Five gadgets to help kickstart your 2018 health and fitness regime

It’s that time of year again . . .

Photograph: iStock

Photograph: iStock


Have you overdone it during the festive period? New Year is traditionally the time for people to pledge to get in shape, join a gym, make a lot of promises - and then break them. Could wearable technology be the answer to keeping you on the straight and narrow in 2018?

Fitbit Ionic

Fitbit’s latest smartwatch-slash-activity-tracker is an improvement over the Blaze in terms of aesthetics. Even though it only comes in one size, the Ionic doesn’t feel too chunky on smaller wrists, or too small for larger users. It’s primary function is as a fitness device - it comes with heart rate tracking, movement and sleep monitoring, and the Fitbit Coach app - but there are extras, such as a payments app, third party app support and notifications from your smartphone. It doesn’t touch Apple in terms of available apps, but with a battery life that extends several days from a full charge, it certainly earns its place among fitness devices you should consider.

Apple Watch Series 3

Which brings us to Apple’s smartwatch. Now up to Series 3, the device measures your heart rate, handles your calls and emails and passes on your messages. Plus it works with third party apps so you can run, walk your way to a fitter you. Like the previous version, it can also track your swims and has built in GPS, so your phone doesn’t have to carried at all times. The GPS version is available in Ireland, but in the UK, US and a handful of other countries, the Series 3 has a cellular option that allows you to use your existing phone number on the watch, so you don’t lose your connection even if your phone isn’t close by. There aren’t any networks offering that feature here though - for now.


Created by Northern Ireland based Neurovalens, Modius is a band that is designed to help you lose weight. It uses vestibular stimulation to stimulate part of your brain that controls fat storage and metabolism, helping boost the latter while decreasing your appetite. The best thing is that because it can affect your balance while you’re using it, you are actively encouraged to sit down and relax while you use it.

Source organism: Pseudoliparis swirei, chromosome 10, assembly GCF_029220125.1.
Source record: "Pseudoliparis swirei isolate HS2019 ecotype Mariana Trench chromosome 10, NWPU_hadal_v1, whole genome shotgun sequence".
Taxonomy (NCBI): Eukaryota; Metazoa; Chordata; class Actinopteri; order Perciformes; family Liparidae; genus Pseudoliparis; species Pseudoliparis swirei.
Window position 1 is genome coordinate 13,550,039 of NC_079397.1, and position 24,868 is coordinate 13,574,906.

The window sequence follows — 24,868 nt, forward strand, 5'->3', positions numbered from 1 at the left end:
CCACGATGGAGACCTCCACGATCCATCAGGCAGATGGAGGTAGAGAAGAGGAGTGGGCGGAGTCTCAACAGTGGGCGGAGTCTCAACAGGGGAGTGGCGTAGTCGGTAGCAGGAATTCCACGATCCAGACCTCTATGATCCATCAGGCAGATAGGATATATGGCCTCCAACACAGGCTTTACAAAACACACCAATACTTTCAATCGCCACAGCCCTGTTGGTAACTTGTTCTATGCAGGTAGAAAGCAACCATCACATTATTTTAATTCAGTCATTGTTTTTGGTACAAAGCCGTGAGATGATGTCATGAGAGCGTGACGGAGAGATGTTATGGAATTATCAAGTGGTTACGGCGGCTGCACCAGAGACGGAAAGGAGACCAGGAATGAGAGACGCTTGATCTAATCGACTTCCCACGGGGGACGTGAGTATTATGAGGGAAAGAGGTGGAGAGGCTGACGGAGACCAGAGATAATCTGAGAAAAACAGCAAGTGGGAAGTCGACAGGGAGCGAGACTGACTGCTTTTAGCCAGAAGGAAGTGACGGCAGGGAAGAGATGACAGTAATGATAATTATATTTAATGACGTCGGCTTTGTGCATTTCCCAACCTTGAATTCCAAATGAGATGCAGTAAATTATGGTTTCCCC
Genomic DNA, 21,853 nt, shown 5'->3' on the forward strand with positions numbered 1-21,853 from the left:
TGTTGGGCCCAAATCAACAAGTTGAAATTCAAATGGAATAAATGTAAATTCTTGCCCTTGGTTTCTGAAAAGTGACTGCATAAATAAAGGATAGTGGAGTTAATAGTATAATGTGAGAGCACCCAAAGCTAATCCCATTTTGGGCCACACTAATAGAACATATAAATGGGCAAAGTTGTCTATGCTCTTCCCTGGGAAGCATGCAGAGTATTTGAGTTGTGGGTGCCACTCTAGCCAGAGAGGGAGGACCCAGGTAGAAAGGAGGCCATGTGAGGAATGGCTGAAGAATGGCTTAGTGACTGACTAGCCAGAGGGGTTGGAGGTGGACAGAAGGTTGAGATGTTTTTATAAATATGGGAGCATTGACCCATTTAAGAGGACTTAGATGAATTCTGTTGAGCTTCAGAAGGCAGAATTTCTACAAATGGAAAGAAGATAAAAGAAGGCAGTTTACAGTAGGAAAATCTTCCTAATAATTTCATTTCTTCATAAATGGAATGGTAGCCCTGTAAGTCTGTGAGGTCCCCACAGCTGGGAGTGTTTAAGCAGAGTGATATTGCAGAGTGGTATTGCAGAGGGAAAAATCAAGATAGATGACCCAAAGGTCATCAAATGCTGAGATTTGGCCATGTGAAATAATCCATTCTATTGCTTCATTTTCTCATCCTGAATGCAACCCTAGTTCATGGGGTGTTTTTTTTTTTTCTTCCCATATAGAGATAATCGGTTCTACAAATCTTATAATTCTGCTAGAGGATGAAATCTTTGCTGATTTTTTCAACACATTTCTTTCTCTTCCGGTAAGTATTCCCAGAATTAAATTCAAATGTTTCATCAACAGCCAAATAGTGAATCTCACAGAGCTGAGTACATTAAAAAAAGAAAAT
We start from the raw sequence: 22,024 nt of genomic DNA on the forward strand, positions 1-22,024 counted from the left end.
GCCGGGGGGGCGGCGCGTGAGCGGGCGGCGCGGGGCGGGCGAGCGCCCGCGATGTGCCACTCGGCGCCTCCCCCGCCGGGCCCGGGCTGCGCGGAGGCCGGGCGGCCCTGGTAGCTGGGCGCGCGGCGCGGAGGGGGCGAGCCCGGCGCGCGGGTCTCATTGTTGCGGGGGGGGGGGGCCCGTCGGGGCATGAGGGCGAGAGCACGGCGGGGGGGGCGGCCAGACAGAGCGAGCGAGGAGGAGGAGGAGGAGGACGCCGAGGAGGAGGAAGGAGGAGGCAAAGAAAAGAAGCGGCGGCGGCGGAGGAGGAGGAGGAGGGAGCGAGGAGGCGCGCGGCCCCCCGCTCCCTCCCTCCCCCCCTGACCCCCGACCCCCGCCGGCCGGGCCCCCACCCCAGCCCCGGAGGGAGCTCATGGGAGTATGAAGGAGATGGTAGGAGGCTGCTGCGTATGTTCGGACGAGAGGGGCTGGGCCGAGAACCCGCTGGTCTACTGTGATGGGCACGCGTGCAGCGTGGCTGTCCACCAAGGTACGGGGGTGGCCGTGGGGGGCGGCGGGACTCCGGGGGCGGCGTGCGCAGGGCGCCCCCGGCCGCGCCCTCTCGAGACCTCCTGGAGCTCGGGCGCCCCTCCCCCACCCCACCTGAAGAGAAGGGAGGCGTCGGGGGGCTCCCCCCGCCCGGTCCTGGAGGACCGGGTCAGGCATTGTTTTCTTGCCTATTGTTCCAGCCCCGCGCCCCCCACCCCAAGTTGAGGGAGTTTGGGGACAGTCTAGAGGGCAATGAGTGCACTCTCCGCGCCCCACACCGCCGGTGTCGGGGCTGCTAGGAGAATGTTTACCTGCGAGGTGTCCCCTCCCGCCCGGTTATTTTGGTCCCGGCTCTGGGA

I’ve grown to dislike running. While some people find it therapeutic to strap on some trainers and head off into Ireland’s frankly disgraceful weather at this time of year, I need gentle encouragement to get out the door. So something like Vi, an AI trainer, seems like a good idea. Vi is designed to be your personal running coach, built into a set of headphones that sense your heart rate and activity. It uses the data you build up to learn more about you and your routine, and push you to do better. There are a number of training plans, including 5km, 10km and half marathons, walk to run and weight loss programmes.


The idea of training for a marathon on your sofa is a seductive one, and it’s something that BionicGym creator Dr Louis Crowe did with the device. Imagine, instead of heading out into the cold and rain, you could exercise at your desk, or while binge-watching Netflix. The device uses electrical stimulation to tap into your body’s shivering mechanism, causing your heart rate to increase and respiration rate to rise. The device itself consists of wraps for your thigh, a control unit and an app that links in with your smartphone to control the intensity of the workouts. BionicGym raised more than $2.4 million on Indiegogo last year, and is set to start shipping in the coming weeks.